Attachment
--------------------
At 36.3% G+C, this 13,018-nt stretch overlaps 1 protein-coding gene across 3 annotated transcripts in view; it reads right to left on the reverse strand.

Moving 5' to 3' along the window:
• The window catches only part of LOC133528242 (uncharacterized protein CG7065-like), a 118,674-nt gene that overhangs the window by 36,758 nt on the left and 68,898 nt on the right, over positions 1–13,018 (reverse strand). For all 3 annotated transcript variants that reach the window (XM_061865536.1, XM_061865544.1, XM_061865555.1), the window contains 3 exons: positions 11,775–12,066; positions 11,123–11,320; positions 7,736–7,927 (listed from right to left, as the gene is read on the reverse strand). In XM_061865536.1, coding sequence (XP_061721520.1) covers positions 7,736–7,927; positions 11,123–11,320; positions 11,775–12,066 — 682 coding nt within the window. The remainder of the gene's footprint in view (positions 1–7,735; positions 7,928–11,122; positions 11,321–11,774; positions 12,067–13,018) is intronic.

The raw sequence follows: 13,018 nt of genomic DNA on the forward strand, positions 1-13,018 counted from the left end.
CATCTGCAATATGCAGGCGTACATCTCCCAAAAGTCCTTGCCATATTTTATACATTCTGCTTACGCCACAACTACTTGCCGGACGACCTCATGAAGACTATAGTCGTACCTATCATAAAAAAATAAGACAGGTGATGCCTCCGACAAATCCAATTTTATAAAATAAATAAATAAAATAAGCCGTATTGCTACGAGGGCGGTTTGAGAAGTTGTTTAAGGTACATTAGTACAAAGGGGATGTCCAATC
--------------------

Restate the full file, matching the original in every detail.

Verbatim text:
At 36.3% G+C, this 13,018-nt stretch overlaps 1 protein-coding gene across 3 annotated transcripts in view; it reads right to left on the reverse strand.

Moving 5' to 3' along the window:
• The window catches only part of LOC133528242 (uncharacterized protein CG7065-like), a 118,674-nt gene that overhangs the window by 36,758 nt on the left and 68,898 nt on the right, over positions 1–13,018 (reverse strand). For all 3 annotated transcript variants that reach the window (XM_061865536.1, XM_061865544.1, XM_061865555.1), the window contains 3 exons: positions 11,775–12,066; positions 11,123–11,320; positions 7,736–7,927 (listed from right to left, as the gene is read on the reverse strand). In XM_061865536.1, coding sequence (XP_061721520.1) covers positions 7,736–7,927; positions 11,123–11,320; positions 11,775–12,066 — 682 coding nt within the window. The remainder of the gene's footprint in view (positions 1–7,735; positions 7,928–11,122; positions 11,321–11,774; positions 12,067–13,018) is intronic.

The raw sequence follows: 13,018 nt of genomic DNA on the forward strand, positions 1-13,018 counted from the left end.
CATCTGCAATATGCAGGCGTACATCTCCCAAAAGTCCTTGCCATATTTTATACATTCTGCTTACGCCACAACTACTTGCCGGACGACCTCATGAAGACTATAGTCGTACCTATCATAAAAAAATAAGACAGGTGATGCCTCCGACAAATCCAATTTTATAAAATAAATAAATAAAATAAGCCGTATTGCTACGAGGGCGGTTTGAGAAGTTGTTTAAGGTACATTAGTACAAAGGGGATGTCCAATC